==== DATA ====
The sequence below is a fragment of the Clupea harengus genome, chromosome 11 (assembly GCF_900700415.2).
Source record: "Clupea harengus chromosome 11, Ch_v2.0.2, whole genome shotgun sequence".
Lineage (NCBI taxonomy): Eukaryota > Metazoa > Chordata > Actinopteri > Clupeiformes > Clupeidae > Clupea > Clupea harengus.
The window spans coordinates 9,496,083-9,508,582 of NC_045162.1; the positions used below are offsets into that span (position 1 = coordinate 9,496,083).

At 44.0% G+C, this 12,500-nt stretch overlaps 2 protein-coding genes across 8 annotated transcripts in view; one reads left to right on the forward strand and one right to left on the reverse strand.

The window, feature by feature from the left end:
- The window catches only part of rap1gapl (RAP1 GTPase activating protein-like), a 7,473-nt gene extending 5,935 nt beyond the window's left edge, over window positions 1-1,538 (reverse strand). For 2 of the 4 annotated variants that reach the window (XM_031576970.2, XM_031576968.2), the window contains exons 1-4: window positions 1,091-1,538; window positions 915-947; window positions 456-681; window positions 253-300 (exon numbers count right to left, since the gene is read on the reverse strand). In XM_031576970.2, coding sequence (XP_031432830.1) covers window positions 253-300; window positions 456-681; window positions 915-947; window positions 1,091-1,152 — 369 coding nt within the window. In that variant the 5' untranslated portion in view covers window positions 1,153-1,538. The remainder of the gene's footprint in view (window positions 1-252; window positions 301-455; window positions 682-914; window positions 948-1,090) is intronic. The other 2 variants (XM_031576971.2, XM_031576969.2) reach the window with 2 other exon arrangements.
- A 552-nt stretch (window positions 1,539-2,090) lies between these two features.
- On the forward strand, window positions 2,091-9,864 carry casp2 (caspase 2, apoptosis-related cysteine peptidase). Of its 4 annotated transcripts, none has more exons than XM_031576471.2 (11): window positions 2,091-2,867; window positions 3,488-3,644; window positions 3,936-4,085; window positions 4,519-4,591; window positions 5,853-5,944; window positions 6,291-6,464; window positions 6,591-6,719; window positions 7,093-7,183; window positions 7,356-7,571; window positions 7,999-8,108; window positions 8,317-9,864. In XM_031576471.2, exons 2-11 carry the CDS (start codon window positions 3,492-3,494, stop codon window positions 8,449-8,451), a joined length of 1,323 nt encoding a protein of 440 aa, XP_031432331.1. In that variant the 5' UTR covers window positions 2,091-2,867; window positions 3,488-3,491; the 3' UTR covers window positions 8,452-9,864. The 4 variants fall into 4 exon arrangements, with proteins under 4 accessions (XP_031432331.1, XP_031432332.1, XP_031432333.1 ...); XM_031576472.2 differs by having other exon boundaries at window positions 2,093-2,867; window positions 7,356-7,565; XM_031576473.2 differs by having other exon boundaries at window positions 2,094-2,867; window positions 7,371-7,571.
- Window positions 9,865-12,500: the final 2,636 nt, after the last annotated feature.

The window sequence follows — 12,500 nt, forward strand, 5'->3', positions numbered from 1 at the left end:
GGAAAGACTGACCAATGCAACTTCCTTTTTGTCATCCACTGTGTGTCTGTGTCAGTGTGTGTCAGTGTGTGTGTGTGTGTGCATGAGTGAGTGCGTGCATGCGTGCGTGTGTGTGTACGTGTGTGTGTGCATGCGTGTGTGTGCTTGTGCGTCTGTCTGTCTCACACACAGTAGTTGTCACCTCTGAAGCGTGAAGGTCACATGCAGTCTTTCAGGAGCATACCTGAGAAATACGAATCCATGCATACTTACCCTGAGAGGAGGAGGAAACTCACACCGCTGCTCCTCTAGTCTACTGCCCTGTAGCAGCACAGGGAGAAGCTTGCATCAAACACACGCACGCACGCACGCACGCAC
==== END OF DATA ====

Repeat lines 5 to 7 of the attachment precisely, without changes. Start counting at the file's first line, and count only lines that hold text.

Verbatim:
At 44.0% G+C, this 12,500-nt stretch overlaps 2 protein-coding genes across 8 annotated transcripts in view; one reads left to right on the forward strand and one right to left on the reverse strand.

The window, feature by feature from the left end:
- The window catches only part of rap1gapl (RAP1 GTPase activating protein-like), a 7,473-nt gene extending 5,935 nt beyond the window's left edge, over window positions 1-1,538 (reverse strand). For 2 of the 4 annotated variants that reach the window (XM_031576970.2, XM_031576968.2), the window contains exons 1-4: window positions 1,091-1,538; window positions 915-947; window positions 456-681; window positions 253-300 (exon numbers count right to left, since the gene is read on the reverse strand). In XM_031576970.2, coding sequence (XP_031432830.1) covers window positions 253-300; window positions 456-681; window positions 915-947; window positions 1,091-1,152 — 369 coding nt within the window. In that variant the 5' untranslated portion in view covers window positions 1,153-1,538. The remainder of the gene's footprint in view (window positions 1-252; window positions 301-455; window positions 682-914; window positions 948-1,090) is intronic. The other 2 variants (XM_031576971.2, XM_031576969.2) reach the window with 2 other exon arrangements.